In PF1, this wasn't as obvious an issue because you only ever could get a +1 to one stat as you leveled up. Nothing practically forced you to increase your DEX if you weren't a DEX-based character. If you could get your DEX to an acceptable level for the armor you wanted to wear at level 1 and you weren't a DEX-based character, it could be assumed that you weren't going to put your scarce +1's into DEX and that you'd be wearing the same type of armor forever. This made heavier armor useful as a way to "partially dump" DEX and only suffer some of the consequences.

That's no longer true, so the entire armor system needs to be seriously rethought. 5e's system isn't ideal for what PF is trying to do because it encourages you to dump either STR or DEX, with little benefit for leveling both. A possibility for PF is to give each class of armor different benefits based on whether you have DEX or STR, or to just make heavier armor always better except at stealth and to jealously gate armor profiency, remove armor proficiency altogether and rebalance armor around the assumption that any class can wear whatever armor they want.

Anything that would make armor easier to understand and better enable a player to pick what they like aesthetically while still enabling the armor to do what it should be doing thematically would be good. Think of how weapons currently work - because 2d6 no longer exists, you can actually choose a wide variety of weapons and be generally equal-ish in your performance if you're not doing anything special with the weapon. In practice, the difference between a greataxe and a great sword is almost nonexistent. It's only when more focused and specialized builds that take advantage of the quirks of weapons do their differences shine through. I'd love for a similar system to exist in spirit for armor.


I actually like it.

You would need to rework casters' proficiency scaling for performing attacks with magic...not sure how we would call it but that's minor.

Forcing casters to invest in dex so they can touch the enemy, I'm cool with. Most already invest in dex for AC anyways.


Blave wrote:

Not a good solution, in my opinion. Going against full AC instead of the slighly lower TAC is pretty hard for casters. They usually have a lower attack bonus not just because of BAB/Proficiency but also because they lack the ability to max out Str/Dex.

If they remove TAC completely, they need to make up for it somehow. Allowing casters to use their casting stat for spell attack rolls or something like that.

I'm not going to try to make any claims about Str/Dex vs casting stat for said attack rolls. My main point is that by putting everyone on the same +level track with TEML modifiers, Paizo's already removed what was basically the only reason to have a separate, lower version of AC for spells to target. And by removing TAC, you give heavy armor a reason to exist. The difference would be "Instant high AC, but has penalties" vs "You need to invest in your Dex to max out your AC, but you don't have those penalties". But because those penalties don't include "Does not work against some attacks", they become more bearable.


RazarTuk wrote:
My main point is that by putting everyone on the same +level track with TEML modifiers, Paizo's already removed what was basically the only reason to have a separate, lower version of AC for spells to target. And by removing TAC, you give heavy armor a reason to exist. The difference would be "Instant high AC, but has penalties" vs "You need to invest in your Dex to max out your AC, but you don't have those penalties". But because those penalties don't include "Does not work against some attacks", they become more bearable.

Oh, don't get me wrong. I totally agree with you that heavy armor is in a pretty bad shape right now. I'm just not sure that getting rid of TAC altogether is the best solution. It SHOULD be harder to hit an agile monk with a touch than a heavily armored fighter. Unless we suddenly retcon magic being unable to pierce mundane steel, so that full-plate will protect against touch attacks. Then again, paizo already went halfway there with heavy armor having any TAC bonus at all.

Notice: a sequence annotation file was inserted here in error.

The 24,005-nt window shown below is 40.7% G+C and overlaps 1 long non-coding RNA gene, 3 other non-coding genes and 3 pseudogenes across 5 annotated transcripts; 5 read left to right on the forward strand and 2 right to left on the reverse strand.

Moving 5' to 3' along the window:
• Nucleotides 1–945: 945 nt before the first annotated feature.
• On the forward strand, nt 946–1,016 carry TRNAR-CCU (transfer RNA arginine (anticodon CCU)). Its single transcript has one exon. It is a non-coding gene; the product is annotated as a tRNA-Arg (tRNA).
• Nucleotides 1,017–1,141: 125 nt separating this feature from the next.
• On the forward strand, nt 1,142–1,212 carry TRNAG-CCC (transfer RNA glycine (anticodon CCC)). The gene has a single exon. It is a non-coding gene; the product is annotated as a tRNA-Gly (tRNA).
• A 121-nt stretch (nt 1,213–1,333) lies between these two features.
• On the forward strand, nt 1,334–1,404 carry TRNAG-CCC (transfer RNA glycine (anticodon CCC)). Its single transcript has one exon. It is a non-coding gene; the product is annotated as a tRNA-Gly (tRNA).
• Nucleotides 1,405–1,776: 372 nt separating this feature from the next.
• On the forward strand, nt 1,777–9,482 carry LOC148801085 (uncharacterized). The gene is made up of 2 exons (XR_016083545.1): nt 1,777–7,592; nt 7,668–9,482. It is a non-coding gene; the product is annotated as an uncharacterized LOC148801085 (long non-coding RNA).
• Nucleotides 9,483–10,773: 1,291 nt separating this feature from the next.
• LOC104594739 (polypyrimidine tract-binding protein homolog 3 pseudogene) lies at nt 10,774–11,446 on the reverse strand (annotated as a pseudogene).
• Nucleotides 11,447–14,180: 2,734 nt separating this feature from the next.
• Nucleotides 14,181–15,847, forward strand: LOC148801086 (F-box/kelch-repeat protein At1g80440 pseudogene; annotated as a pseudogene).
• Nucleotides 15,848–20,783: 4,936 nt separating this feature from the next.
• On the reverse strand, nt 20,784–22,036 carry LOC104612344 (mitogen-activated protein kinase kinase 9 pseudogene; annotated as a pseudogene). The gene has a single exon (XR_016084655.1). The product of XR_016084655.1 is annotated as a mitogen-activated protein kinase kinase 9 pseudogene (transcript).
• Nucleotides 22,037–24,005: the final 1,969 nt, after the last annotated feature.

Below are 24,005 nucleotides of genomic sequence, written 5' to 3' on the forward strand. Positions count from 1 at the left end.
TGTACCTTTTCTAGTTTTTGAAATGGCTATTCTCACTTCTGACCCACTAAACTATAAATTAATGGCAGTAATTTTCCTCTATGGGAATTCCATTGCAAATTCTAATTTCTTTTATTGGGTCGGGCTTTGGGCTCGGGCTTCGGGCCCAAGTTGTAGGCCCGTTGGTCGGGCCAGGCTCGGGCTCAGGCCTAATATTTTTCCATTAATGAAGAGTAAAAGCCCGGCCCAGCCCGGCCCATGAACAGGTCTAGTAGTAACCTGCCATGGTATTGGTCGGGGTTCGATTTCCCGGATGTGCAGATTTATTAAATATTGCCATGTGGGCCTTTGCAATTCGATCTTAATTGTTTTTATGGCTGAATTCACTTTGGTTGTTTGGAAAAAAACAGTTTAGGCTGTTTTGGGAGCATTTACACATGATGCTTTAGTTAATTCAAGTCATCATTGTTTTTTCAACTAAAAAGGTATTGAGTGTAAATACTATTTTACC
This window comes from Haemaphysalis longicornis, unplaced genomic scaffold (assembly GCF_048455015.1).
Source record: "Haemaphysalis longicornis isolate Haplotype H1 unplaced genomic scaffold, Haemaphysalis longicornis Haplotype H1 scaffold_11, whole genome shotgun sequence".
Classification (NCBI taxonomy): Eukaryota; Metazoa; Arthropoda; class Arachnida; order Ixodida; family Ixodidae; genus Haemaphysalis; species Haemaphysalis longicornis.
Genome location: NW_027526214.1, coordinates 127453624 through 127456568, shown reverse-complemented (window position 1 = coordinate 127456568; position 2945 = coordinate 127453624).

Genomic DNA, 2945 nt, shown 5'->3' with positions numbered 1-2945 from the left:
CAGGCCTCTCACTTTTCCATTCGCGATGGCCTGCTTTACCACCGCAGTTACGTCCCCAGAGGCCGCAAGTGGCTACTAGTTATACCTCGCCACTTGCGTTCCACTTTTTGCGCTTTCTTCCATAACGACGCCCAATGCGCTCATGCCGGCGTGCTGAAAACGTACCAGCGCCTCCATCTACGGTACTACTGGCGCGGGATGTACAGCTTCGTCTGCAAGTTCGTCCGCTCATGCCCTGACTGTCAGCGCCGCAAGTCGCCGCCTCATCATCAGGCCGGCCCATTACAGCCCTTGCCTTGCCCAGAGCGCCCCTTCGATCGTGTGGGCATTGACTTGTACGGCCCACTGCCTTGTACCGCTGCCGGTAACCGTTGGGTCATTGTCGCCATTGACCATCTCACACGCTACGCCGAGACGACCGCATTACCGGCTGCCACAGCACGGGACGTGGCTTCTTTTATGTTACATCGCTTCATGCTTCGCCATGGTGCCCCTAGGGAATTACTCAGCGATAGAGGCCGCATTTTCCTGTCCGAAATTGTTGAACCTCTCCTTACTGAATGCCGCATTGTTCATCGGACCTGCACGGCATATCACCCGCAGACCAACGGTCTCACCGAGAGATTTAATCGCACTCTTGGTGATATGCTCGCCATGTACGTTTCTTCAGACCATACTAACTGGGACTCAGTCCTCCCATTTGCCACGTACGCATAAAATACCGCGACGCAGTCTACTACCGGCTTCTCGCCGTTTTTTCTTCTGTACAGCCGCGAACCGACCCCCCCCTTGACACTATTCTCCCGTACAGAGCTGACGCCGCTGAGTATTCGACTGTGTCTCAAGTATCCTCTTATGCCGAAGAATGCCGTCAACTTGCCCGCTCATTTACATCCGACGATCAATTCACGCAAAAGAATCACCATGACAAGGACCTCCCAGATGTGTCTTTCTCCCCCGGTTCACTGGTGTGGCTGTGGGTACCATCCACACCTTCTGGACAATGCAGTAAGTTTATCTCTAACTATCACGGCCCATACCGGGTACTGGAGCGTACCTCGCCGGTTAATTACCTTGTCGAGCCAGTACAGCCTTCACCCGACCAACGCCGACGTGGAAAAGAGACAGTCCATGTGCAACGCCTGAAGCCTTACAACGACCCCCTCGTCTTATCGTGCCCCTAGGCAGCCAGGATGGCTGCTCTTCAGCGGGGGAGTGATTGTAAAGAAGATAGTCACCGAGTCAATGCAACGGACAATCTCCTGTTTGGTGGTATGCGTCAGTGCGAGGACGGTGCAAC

I don't really care whether there's TAC in the game or not. But simply getting rid of it without taking a very careful look at what it affects would be a bad choice. I'm pretty sure casters would stop using touch spells because their chance to hit wouldn't be good enough to warrant the use of a spellslot. And even Cantrips become useless again if your chance to hit is at 25% or something like that.

I haven't seen too many Wizards being played besides my own one, but from what I can tell players prefer Ray of Frost to Telekinetic Projectile since the slighly higher damage is not worth going up against additional AC.

If they remove TAC, they need to do something about caster touch accuracy. Badly. This makes your solution much more complicated than "Remove TAC. That's it.". Not impossible, mind you. Just more complicated.


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5e got rid of TAC and its casters hit just fine. It's pretty simple, just use your casting stat to hit instead of DEX. DEX is gonna get pumped anyways so it's not really making casters any less SAD, just limiting the possibilities of STR-based casters. Eliminates a lot of complexity.

I think heavy armor has a lot more going against it than just TAC, though. The movement speed penalties, ACP, certain spells and monsters that explicitly f!@# over those relying on metal armor, the fact that virtually every reasonably optimized character is going to get 16 DEX at some point if they continue playing. I don't see much other than a complete overhaul on the scale of 5e's rework to fix that mess.


The AC numbers are pretty tight so there might just not be much room to distinguish armor types there. They could always have armor provide physical damage resistance instead. That's half of what shields do already.


I feel like the way to make heavy armor attractive is to give heavy armor traits which are positive (like most weapon traits are). Lighter armors can have fewer traits (positive and negative) while the heaviest armors can have lots.


Part of the problem is the penalties for wearing heavy armor is too high. For starters I would change ACP to 0 for light armor, -1 for medium and -2 for heavy armor. Then I would change speed to 0 for light and medium armor and -5 for heavy armor.